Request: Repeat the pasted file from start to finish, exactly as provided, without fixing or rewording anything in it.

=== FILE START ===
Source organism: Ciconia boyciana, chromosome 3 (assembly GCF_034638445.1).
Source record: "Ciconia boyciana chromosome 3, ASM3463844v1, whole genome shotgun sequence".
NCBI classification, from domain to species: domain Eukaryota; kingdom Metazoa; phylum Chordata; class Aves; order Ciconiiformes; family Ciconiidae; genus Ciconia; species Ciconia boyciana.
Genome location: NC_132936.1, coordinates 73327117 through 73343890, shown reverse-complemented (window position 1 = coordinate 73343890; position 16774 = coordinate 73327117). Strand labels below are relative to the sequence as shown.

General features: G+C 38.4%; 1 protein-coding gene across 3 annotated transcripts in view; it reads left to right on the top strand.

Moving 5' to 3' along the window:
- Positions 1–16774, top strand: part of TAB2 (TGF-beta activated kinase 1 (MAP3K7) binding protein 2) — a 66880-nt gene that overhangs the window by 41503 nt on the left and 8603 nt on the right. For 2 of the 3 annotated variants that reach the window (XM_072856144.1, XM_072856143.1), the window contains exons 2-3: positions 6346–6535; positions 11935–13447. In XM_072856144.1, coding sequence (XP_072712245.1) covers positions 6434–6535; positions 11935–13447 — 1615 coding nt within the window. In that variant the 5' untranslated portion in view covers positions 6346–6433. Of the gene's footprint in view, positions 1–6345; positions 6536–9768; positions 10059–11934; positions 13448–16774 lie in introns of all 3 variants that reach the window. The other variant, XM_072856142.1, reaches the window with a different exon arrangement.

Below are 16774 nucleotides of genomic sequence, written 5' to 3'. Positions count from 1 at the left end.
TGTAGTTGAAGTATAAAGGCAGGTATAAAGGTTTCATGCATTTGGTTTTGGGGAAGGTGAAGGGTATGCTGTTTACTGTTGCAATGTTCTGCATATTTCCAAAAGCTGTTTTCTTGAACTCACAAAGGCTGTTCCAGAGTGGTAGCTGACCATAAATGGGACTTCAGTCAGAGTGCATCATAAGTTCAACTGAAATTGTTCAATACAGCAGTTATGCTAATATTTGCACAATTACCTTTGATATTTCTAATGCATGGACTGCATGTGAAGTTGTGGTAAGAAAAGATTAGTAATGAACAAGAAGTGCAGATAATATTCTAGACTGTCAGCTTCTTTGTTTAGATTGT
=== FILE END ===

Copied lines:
Source organism: Ciconia boyciana, chromosome 3 (assembly GCF_034638445.1).
Source record: "Ciconia boyciana chromosome 3, ASM3463844v1, whole genome shotgun sequence".
NCBI classification, from domain to species: domain Eukaryota; kingdom Metazoa; phylum Chordata; class Aves; order Ciconiiformes; family Ciconiidae; genus Ciconia; species Ciconia boyciana.
Genome location: NC_132936.1, coordinates 73327117 through 73343890, shown reverse-complemented (window position 1 = coordinate 73343890; position 16774 = coordinate 73327117). Strand labels below are relative to the sequence as shown.

General features: G+C 38.4%; 1 protein-coding gene across 3 annotated transcripts in view; it reads left to right on the top strand.

Moving 5' to 3' along the window:
- Positions 1–16774, top strand: part of TAB2 (TGF-beta activated kinase 1 (MAP3K7) binding protein 2) — a 66880-nt gene that overhangs the window by 41503 nt on the left and 8603 nt on the right. For 2 of the 3 annotated variants that reach the window (XM_072856144.1, XM_072856143.1), the window contains exons 2-3: positions 6346–6535; positions 11935–13447. In XM_072856144.1, coding sequence (XP_072712245.1) covers positions 6434–6535; positions 11935–13447 — 1615 coding nt within the window. In that variant the 5' untranslated portion in view covers positions 6346–6433. Of the gene's footprint in view, positions 1–6345; positions 6536–9768; positions 10059–11934; positions 13448–16774 lie in introns of all 3 variants that reach the window. The other variant, XM_072856142.1, reaches the window with a different exon arrangement.

Below are 16774 nucleotides of genomic sequence, written 5' to 3'. Positions count from 1 at the left end.
TGTAGTTGAAGTATAAAGGCAGGTATAAAGGTTTCATGCATTTGGTTTTGGGGAAGGTGAAGGGTATGCTGTTTACTGTTGCAATGTTCTGCATATTTCCAAAAGCTGTTTTCTTGAACTCACAAAGGCTGTTCCAGAGTGGTAGCTGACCATAAATGGGACTTCAGTCAGAGTGCATCATAAGTTCAACTGAAATTGTTCAATACAGCAGTTATGCTAATATTTGCACAATTACCTTTGATATTTCTAATGCATGGACTGCATGTGAAGTTGTGGTAAGAAAAGATTAGTAATGAACAAGAAGTGCAGATAATATTCTAGACTGTCAGCTTCTTTGTTTAGATTGT